Ceramic Industry

Diagnosing Glaze Blisters, Part 1

January 15, 2008
Blisters are characterized by sharp-edged craters that are generally round and range from 1/8 to 1 in. in diameter.

Some glaze defects can be very difficult to diagnose. Potters often think they are correcting the fault, only to discover it again in subsequent firings. One such defect is glaze blistering or (descriptively called) boiling. Blistering appears as a pronounced, sharp-edged burst bubble and looks like a crater on the fired glaze surface, often revealing the underlying clay body.

Glaze blistering can really tax potters’ investigative abilities. Any exploration into this common defect will require an analysis of kiln firing, clay body and glaze conditions. In most instances, a number of possible causes have to be examined and eventually eliminated to arrive at the exact point of origin. The first priority is to accurately diagnose the problem, then determine what incident or series of events caused it. Only then will it be possible to enact the appropriate correction.

Obviously, if the wrong correction is enacted -- aside from being ineffective -- the potter loses time and labor, so it is imperative to diagnose the defect correctly. It is essential to have a systemic approach to isolate the actual factor(s) causing blistering. Potter can ask several question to isolate the cause(s) of glaze blistering. The answers will offer guidelines to determine the appropriate correction.

Does the blister heal when fired again?
One general rule can apply to any glaze defect: if the glaze can be re-fired successfully, it should have been fired longer during the first glaze firing. The second firing supplies more heat work to the glaze, which can bring it into a defect-free configuration.

Are different glaze formulas in the same kiln blistered?
The problem probably originates in the firing procedures, glaze mixing errors or a common raw glaze material.

Are the blisters only on one side of the pot?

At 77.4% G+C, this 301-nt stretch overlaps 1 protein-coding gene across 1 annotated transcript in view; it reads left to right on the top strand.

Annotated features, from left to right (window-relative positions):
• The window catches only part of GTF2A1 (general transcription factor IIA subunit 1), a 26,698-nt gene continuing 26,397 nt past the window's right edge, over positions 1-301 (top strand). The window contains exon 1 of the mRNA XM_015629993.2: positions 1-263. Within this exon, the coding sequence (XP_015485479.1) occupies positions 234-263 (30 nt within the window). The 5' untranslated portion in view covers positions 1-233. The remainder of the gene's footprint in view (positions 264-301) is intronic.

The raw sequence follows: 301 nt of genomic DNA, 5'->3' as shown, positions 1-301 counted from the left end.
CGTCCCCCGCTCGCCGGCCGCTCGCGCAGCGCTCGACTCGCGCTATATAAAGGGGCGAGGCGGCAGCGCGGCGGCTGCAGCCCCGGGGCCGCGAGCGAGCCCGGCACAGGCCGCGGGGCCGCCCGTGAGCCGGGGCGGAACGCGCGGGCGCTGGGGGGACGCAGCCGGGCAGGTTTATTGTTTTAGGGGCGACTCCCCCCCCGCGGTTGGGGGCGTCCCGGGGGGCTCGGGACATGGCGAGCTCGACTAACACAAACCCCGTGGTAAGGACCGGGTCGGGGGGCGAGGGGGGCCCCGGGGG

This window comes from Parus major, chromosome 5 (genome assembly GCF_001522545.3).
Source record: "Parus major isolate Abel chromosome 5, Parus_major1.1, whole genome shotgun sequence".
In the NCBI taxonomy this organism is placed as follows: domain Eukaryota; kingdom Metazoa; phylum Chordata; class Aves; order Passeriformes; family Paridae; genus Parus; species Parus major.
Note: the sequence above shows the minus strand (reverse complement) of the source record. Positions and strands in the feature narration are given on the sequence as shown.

Direct flame impingement might cause an over-fired area and/or an over-reduced area in hydrocarbon-fueled kilns.

Are the blisters only on overlapping glaze surfaces?
When overlapped, incompatible glazes can have a eutectic effect with resulting over-fluxed areas and blisters.

Are the blisters only on horizontal surfaces?
High-surface-tension glazes with high viscosity are stiff and do not move when molten. Gravity on the vertical molten glaze pulls down causing the formed blister to heal. Another possible cause occurs when flat pots are placed directly on the kiln shelf. If the glaze is not formulated or fired correctly, the radiant heat from the shelf upon cooling can cause it to remain in its maturity range longer, causing a blister.

Are the blisters only on the edges or high areas of the pots?
Fast cooling of the kiln and/or pottery loosely stacked can “freeze” the glaze in its maturation process.

Are blisters present only in one kiln and not in others?
This could be an indication of an error in kiln firing.

Are blisters present in only one part of the kiln?
Check for direct heat source impingement or kiln atmosphere irregularities.

Are blisters present on one clay body and not another?
Check the level of organic material in the clay body causing the blisters. Has the clay body been bisque fired long enough in an oxidation kiln atmosphere? If the clay body contains high levels of iron-bearing clays or iron oxide, it can be more reactive to extreme reduction in the glaze firing, which can cause glaze blistering.

Are blisters present only on underglaze, engobe or overglaze areas?
Check levels of gums and percentages of metallic coloring oxides used in the underglaze, engobe or overglaze formulas.

Does the glaze have high percentages of whiting?
Statistically, whiting -- calcium carbonate (CaCO3) -- is one of the leading causes of glaze blistering. Wollastonite -- calcium silicate (CaO.SiO2) -- dissolves more readily in the molten glaze and can be substituted with an adjustment to the silica content of the glaze.

Are blisters present only on one color glaze and not on other color glazes that use the same base glaze formula?
Some glazes have an excessive percentage of metallic coloring oxides, and/or the kiln atmosphere might have been too heavily reduced.

Are blisters present only after a new batch of glaze is used?
It is best to carefully weigh a new batch of glaze and note any new raw materials used in the problem batch.

The remaining three installments of this four-part series will consider in more detail how conditions in kiln firing, clay bodies and glazes can contribute to glaze blistering.